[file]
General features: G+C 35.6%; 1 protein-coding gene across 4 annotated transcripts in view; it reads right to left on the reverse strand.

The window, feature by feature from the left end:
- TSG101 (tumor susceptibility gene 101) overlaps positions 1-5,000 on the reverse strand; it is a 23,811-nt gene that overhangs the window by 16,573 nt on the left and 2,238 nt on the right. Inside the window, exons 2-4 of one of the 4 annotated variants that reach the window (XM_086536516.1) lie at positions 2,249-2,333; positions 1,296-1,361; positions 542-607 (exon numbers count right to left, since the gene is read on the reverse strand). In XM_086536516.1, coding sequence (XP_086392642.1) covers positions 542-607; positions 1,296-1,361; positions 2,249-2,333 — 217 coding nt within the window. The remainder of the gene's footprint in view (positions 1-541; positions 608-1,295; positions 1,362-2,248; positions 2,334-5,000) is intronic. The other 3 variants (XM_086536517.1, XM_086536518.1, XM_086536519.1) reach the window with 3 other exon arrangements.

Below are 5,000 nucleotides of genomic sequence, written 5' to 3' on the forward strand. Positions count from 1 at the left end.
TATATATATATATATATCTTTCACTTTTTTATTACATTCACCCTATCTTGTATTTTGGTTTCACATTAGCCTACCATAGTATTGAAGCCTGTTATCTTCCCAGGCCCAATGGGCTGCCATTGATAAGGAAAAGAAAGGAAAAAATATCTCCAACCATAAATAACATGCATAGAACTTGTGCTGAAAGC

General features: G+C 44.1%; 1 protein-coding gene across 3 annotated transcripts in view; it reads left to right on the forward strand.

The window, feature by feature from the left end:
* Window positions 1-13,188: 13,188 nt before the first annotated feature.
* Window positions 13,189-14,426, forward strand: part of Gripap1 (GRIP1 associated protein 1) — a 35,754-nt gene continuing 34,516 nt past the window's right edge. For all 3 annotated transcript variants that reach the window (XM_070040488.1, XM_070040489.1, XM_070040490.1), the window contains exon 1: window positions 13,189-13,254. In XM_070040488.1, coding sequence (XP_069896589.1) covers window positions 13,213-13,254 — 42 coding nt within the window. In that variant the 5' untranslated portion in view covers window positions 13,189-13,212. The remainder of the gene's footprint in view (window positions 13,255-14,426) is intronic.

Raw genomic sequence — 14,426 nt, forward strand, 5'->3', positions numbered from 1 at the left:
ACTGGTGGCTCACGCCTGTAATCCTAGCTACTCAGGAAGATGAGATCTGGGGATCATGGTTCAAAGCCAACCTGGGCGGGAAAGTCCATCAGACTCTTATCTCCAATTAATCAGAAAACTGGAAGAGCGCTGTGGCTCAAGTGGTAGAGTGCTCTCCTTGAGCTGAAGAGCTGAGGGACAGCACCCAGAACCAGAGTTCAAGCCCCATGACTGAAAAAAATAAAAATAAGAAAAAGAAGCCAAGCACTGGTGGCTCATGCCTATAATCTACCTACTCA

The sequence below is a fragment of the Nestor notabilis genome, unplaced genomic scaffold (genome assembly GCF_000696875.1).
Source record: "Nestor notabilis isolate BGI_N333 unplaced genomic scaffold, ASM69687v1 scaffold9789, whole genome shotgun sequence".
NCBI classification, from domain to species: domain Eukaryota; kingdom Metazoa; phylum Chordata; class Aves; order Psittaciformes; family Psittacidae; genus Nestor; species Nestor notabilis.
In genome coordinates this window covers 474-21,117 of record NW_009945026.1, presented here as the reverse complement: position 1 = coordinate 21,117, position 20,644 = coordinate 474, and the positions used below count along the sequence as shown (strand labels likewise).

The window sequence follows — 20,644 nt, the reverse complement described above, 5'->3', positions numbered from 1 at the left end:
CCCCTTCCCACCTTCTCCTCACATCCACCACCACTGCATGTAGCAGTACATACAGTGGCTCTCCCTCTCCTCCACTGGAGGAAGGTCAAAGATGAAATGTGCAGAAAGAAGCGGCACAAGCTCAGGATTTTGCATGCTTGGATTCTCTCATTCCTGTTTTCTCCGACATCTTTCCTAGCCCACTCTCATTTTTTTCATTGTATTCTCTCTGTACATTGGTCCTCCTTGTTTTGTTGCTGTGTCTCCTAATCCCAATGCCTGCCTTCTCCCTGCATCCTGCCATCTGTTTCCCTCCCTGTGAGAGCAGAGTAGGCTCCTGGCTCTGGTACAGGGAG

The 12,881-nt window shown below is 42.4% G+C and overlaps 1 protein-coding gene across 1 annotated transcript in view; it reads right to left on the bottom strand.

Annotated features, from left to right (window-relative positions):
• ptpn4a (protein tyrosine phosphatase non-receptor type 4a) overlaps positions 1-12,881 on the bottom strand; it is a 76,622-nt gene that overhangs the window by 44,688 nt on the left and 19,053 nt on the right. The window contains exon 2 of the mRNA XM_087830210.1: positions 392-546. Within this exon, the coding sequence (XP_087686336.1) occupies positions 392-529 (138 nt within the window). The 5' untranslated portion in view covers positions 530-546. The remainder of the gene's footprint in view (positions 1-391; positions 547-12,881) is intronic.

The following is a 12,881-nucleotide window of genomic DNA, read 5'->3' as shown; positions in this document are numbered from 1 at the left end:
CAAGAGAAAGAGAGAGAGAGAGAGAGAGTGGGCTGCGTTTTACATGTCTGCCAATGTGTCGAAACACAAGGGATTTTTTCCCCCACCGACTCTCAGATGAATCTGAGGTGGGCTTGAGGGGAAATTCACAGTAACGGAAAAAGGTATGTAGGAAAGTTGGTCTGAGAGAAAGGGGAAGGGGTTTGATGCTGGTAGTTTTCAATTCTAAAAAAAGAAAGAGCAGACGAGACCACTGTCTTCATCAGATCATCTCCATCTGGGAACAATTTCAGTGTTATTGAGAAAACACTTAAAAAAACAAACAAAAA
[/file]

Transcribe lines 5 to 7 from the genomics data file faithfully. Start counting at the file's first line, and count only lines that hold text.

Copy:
TATATATATATATATATCTTTCACTTTTTTATTACATTCACCCTATCTTGTATTTTGGTTTCACATTAGCCTACCATAGTATTGAAGCCTGTTATCTTCCCAGGCCCAATGGGCTGCCATTGATAAGGAAAAGAAAGGAAAAAATATCTCCAACCATAAATAACATGCATAGAACTTGTGCTGAAAGC

General features: G+C 44.1%; 1 protein-coding gene across 3 annotated transcripts in view; it reads left to right on the forward strand.

The window, feature by feature from the left end: